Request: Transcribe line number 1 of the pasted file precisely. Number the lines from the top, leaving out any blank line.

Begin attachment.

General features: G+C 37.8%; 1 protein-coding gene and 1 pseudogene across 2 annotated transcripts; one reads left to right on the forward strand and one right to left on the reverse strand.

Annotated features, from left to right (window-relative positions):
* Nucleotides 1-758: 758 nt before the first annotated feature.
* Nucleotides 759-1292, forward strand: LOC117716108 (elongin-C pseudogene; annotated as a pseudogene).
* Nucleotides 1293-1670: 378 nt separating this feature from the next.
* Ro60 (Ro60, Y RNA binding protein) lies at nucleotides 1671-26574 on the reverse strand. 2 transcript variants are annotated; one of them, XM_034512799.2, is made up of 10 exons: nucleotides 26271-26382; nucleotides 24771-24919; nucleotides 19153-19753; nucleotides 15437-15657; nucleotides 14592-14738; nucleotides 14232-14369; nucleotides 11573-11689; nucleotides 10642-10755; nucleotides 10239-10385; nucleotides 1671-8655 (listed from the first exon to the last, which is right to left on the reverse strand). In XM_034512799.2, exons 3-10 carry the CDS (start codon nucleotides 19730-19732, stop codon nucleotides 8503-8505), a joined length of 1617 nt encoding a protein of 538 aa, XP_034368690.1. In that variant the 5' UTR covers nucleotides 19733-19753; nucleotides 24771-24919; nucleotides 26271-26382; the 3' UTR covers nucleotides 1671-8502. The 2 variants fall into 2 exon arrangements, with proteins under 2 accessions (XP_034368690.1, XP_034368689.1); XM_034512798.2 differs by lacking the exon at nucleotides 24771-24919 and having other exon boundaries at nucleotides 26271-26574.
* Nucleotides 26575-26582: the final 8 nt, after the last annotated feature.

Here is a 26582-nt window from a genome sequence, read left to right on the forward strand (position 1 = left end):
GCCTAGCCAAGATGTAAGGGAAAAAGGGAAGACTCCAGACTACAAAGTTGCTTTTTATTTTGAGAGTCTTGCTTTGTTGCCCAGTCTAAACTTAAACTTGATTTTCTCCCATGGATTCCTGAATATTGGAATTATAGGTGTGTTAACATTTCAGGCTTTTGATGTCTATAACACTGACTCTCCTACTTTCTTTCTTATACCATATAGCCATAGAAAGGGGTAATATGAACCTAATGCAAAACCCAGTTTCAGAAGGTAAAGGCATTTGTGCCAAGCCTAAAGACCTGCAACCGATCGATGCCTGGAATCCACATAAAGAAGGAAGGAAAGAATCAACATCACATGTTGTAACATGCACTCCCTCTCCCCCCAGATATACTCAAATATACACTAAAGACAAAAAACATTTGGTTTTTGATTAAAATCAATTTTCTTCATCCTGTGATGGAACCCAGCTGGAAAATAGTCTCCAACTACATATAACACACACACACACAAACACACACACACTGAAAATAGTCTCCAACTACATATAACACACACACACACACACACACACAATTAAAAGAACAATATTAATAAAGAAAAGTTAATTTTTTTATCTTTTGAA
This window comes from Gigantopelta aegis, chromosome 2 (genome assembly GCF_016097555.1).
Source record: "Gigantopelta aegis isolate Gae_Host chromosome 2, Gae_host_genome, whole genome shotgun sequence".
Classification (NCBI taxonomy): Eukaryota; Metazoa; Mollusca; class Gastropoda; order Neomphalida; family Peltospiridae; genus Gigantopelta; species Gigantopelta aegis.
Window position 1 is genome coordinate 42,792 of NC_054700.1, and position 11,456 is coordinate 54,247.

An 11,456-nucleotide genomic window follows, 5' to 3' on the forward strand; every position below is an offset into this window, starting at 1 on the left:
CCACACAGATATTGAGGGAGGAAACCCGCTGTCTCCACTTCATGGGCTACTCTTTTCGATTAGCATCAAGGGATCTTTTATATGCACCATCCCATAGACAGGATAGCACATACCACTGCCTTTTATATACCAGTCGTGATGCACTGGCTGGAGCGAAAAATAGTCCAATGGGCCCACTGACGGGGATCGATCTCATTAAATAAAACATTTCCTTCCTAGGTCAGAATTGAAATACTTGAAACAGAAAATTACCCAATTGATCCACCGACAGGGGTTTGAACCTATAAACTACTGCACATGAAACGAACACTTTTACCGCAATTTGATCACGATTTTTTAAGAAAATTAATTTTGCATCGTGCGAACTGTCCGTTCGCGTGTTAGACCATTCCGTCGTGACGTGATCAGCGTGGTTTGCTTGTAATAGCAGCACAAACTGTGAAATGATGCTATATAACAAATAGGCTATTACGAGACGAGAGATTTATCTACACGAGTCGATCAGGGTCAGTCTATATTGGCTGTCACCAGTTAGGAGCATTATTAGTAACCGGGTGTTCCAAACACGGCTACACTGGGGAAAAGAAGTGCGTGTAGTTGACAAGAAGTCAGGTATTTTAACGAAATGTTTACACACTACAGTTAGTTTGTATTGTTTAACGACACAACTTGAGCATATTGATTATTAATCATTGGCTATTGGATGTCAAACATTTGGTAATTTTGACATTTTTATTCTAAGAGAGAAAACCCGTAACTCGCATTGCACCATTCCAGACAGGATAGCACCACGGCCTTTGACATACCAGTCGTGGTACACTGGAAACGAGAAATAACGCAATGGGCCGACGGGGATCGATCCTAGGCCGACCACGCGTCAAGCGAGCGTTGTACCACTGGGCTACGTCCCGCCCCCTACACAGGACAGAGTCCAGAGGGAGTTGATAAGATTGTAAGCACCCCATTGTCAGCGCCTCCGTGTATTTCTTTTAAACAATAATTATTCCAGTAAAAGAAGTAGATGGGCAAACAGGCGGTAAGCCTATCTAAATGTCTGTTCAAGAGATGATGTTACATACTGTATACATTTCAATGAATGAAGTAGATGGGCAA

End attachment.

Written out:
General features: G+C 37.8%; 1 protein-coding gene and 1 pseudogene across 2 annotated transcripts; one reads left to right on the forward strand and one right to left on the reverse strand.